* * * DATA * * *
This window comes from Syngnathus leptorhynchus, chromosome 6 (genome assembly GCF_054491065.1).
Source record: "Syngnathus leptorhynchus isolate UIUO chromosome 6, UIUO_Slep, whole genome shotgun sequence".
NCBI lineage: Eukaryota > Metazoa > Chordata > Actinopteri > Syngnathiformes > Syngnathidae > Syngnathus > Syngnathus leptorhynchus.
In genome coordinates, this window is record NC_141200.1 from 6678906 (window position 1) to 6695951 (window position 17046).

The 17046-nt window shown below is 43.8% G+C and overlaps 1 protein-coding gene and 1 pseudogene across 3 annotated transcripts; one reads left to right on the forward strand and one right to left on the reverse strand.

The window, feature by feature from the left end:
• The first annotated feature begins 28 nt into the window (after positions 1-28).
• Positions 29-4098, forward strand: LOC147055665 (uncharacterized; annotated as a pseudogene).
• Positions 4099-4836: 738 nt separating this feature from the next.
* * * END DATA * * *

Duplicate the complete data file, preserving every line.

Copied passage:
This window comes from Syngnathus leptorhynchus, chromosome 6 (genome assembly GCF_054491065.1).
Source record: "Syngnathus leptorhynchus isolate UIUO chromosome 6, UIUO_Slep, whole genome shotgun sequence".
NCBI lineage: Eukaryota > Metazoa > Chordata > Actinopteri > Syngnathiformes > Syngnathidae > Syngnathus > Syngnathus leptorhynchus.
In genome coordinates, this window is record NC_141200.1 from 6678906 (window position 1) to 6695951 (window position 17046).

The 17046-nt window shown below is 43.8% G+C and overlaps 1 protein-coding gene and 1 pseudogene across 3 annotated transcripts; one reads left to right on the forward strand and one right to left on the reverse strand.

The window, feature by feature from the left end:
• The first annotated feature begins 28 nt into the window (after positions 1-28).
• Positions 29-4098, forward strand: LOC147055665 (uncharacterized; annotated as a pseudogene).
• Positions 4099-4836: 738 nt separating this feature from the next.